Businesses who engage customers on the web are using SEO and SEM more every day, as traffic driven through search is an increasingly vital source that companies and brands need to stay competitive.
While most search spending is still on the $20+ billion dollar pay-per-click side of the industry, many businesses also invest in organic search optimization, which is the source of far more interested clicks than what paid ads can deliver. In this area, content quality is increasingly important in attracting visitors from search engines.
As newcomers learn about SEO, they can become quickly mired in both the technical and the tactical… getting ranked highly in Google might appear to a problem best solved by reverse-engineering Google’s secret algorithm, and determining the influence of various factors on the performance of a site.
While “cracking the code” of Google is a certainly a worthwhile endeavor (and a global industry), it’s actually not the place you want to start when thinking about SEO. I always tell my clients that SEO should be treated as part of a content strategy, first and foremost. Any business that is using the web to engage with people should already have a robust strategy for content, even if they haven’t done any SEO or PPC.
That broader strategy needs to be properly crafted, not around tactical specifics such as keyword selection, meta tags, redirects, or backlinks, but around the idea that their site provides ANSWERS to people seeking questions. Many marketers look to organic SEO as something that will help them convince Google that they are the best result for a given query. Instead, their focus should be on making sure that their site ACTUALLY IS the best result for a given query.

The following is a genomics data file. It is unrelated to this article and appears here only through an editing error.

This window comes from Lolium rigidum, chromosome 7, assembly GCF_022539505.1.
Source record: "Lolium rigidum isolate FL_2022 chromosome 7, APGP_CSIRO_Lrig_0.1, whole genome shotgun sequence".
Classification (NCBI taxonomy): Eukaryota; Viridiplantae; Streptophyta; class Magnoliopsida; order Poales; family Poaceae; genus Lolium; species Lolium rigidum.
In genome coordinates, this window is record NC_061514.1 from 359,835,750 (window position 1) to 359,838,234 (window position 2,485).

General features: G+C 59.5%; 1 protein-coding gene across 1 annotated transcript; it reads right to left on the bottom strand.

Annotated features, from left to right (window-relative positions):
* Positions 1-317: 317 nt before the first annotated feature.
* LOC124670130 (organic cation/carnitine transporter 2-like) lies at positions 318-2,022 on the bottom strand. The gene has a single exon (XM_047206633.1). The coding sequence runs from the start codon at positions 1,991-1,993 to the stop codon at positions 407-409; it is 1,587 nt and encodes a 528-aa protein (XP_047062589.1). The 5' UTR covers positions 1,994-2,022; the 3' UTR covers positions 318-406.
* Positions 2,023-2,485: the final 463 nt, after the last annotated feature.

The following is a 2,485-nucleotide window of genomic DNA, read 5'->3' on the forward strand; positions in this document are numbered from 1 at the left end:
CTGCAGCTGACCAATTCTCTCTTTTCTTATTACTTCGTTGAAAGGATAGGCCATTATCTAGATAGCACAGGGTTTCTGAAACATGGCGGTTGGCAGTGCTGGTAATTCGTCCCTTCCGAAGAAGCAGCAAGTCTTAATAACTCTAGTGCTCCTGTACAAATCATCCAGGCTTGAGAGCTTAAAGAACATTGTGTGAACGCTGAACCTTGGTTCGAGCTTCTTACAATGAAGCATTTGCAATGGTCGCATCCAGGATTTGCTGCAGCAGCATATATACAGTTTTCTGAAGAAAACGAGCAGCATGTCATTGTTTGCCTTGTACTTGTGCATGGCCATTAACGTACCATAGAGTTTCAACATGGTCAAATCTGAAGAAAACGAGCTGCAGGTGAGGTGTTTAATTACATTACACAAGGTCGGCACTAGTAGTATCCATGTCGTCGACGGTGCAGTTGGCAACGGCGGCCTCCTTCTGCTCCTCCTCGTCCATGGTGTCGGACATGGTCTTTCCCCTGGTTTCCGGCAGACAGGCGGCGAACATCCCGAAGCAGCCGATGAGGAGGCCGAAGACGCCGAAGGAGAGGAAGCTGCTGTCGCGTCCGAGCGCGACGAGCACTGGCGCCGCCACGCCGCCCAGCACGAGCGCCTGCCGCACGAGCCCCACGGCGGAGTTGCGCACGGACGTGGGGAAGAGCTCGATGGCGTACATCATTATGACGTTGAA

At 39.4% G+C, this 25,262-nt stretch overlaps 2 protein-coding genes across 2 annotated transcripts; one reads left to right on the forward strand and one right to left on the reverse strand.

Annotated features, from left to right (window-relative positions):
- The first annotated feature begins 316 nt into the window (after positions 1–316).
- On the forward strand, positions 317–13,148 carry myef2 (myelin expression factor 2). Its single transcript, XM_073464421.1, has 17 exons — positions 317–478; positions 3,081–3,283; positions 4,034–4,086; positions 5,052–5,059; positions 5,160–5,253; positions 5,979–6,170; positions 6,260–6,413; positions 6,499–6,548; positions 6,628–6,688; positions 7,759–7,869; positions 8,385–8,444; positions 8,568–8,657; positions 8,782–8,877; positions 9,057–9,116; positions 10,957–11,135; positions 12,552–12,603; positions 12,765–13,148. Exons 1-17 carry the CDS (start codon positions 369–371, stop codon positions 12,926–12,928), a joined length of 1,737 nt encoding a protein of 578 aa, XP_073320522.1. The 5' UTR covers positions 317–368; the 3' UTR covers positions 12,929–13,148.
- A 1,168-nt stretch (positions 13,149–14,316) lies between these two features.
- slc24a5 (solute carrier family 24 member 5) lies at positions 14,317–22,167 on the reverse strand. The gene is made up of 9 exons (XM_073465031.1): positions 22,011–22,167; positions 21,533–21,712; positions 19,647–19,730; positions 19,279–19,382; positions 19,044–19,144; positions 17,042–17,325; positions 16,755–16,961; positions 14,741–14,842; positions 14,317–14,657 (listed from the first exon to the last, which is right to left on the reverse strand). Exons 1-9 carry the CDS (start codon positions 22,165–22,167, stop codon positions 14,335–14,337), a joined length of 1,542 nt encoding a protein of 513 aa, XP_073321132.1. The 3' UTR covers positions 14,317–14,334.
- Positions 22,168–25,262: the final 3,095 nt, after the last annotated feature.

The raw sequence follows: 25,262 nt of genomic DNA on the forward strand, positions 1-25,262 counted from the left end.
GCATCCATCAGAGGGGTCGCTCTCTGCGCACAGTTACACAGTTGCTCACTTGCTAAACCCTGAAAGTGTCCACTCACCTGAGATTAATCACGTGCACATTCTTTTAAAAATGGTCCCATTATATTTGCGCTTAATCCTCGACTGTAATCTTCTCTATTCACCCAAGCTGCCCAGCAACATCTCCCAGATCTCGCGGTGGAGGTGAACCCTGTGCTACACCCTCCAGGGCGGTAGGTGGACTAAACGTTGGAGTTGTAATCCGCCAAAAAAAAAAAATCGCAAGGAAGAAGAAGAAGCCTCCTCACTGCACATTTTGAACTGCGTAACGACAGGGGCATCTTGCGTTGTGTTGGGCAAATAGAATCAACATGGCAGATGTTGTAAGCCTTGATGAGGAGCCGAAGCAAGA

It’s About Answers
Searchers are not looking for keywords, really… those are simply the tools available to them via the use of a search engine. What they want are the answers that hopefully exist on the other end of the click, and every search is a question, even if the syntax isn’t organized that way.
Countless webmasters have dutifully placed a particular keyword in the Title tag, Description tag, and in every paragraph of their content, but in their optimizing zeal, have somehow forgotten to ANSWER THE QUESTION.
Some content-makers, like the so-called “content farms” that Google has recently cracked down on, don’t particularly care to answer the question, or not very well anyway, as long as they can get you to the page.
The growing volume of useless-but-optimized content on the web makes SEO difficult, but also opens up opportunities for marketers willing to think strategically about providing answers to searchers. Those who craft their content to offer real solutions, in a way that is engaging, entertaining, and finds a way to tell stories about their brands, will eventually do better in search, and deepen relationships with customers in the process.
So the next time you are doing a new web campaign, or looking to increase views to your site, put aside your SEO Optimization manual and start from scratch. Who is the ideal audience, and how can you help them?
Start with the easy stuff, where data exists… who are your customers, demographically, geographically, psychographically, etc. Then ask, “What do they care about? What are they emotional about? What are they seeking?” Not literally, in terms of search phrases, but in reality.. what is the unmet need that your business can fulfill? What does your product or service DO that provides a solution?
Answering these questions for your business or brand may lead you to content decisions that you may not have made if you only asked “how do I get Google to notice me?“. It may even lead to more fundamental issues about your marketing strategy, or the nature of your brands and products themselves.
So don’t put SEO/SEM in a “tactical” box. It’s part of your content strategy, which itself is part of a larger customer engagement strategy and brand strategy that every business and brand should have in place. Start there, and the tactical stuff will fall into place with greater ease.